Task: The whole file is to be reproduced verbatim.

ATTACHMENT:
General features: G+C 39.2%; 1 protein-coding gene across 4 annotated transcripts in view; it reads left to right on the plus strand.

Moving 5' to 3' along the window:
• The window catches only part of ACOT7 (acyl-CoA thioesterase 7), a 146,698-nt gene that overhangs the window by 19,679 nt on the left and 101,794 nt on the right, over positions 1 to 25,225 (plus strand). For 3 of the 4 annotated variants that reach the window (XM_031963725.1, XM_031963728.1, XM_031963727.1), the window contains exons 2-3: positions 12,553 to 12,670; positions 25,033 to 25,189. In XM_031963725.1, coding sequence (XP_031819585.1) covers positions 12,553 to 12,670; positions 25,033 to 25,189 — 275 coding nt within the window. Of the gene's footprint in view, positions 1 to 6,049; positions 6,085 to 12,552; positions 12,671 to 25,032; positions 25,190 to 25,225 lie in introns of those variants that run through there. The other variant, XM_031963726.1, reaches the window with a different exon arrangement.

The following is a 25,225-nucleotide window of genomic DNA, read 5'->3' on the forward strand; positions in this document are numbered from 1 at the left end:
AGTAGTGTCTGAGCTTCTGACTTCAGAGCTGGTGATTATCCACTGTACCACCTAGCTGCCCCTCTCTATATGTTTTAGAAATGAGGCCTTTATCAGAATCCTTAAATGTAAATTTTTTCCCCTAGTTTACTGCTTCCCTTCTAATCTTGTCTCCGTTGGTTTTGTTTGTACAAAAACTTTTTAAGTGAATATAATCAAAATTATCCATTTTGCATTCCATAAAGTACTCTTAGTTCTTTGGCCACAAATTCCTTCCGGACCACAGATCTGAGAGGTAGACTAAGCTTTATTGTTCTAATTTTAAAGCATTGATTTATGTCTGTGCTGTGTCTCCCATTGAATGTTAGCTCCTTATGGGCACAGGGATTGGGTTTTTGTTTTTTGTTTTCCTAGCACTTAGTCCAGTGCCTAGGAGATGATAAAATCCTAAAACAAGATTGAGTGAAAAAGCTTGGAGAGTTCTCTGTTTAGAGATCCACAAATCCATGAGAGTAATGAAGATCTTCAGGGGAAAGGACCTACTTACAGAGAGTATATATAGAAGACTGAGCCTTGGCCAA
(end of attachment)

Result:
General features: G+C 39.2%; 1 protein-coding gene across 4 annotated transcripts in view; it reads left to right on the plus strand.

Moving 5' to 3' along the window:
• The window catches only part of ACOT7 (acyl-CoA thioesterase 7), a 146,698-nt gene that overhangs the window by 19,679 nt on the left and 101,794 nt on the right, over positions 1 to 25,225 (plus strand). For 3 of the 4 annotated variants that reach the window (XM_031963725.1, XM_031963728.1, XM_031963727.1), the window contains exons 2-3: positions 12,553 to 12,670; positions 25,033 to 25,189. In XM_031963725.1, coding sequence (XP_031819585.1) covers positions 12,553 to 12,670; positions 25,033 to 25,189 — 275 coding nt within the window. Of the gene's footprint in view, positions 1 to 6,049; positions 6,085 to 12,552; positions 12,671 to 25,032; positions 25,190 to 25,225 lie in introns of those variants that run through there. The other variant, XM_031963726.1, reaches the window with a different exon arrangement.

The following is a 25,225-nucleotide window of genomic DNA, read 5'->3' on the forward strand; positions in this document are numbered from 1 at the left end:
AGTAGTGTCTGAGCTTCTGACTTCAGAGCTGGTGATTATCCACTGTACCACCTAGCTGCCCCTCTCTATATGTTTTAGAAATGAGGCCTTTATCAGAATCCTTAAATGTAAATTTTTTCCCCTAGTTTACTGCTTCCCTTCTAATCTTGTCTCCGTTGGTTTTGTTTGTACAAAAACTTTTTAAGTGAATATAATCAAAATTATCCATTTTGCATTCCATAAAGTACTCTTAGTTCTTTGGCCACAAATTCCTTCCGGACCACAGATCTGAGAGGTAGACTAAGCTTTATTGTTCTAATTTTAAAGCATTGATTTATGTCTGTGCTGTGTCTCCCATTGAATGTTAGCTCCTTATGGGCACAGGGATTGGGTTTTTGTTTTTTGTTTTCCTAGCACTTAGTCCAGTGCCTAGGAGATGATAAAATCCTAAAACAAGATTGAGTGAAAAAGCTTGGAGAGTTCTCTGTTTAGAGATCCACAAATCCATGAGAGTAATGAAGATCTTCAGGGGAAAGGACCTACTTACAGAGAGTATATATAGAAGACTGAGCCTTGGCCAA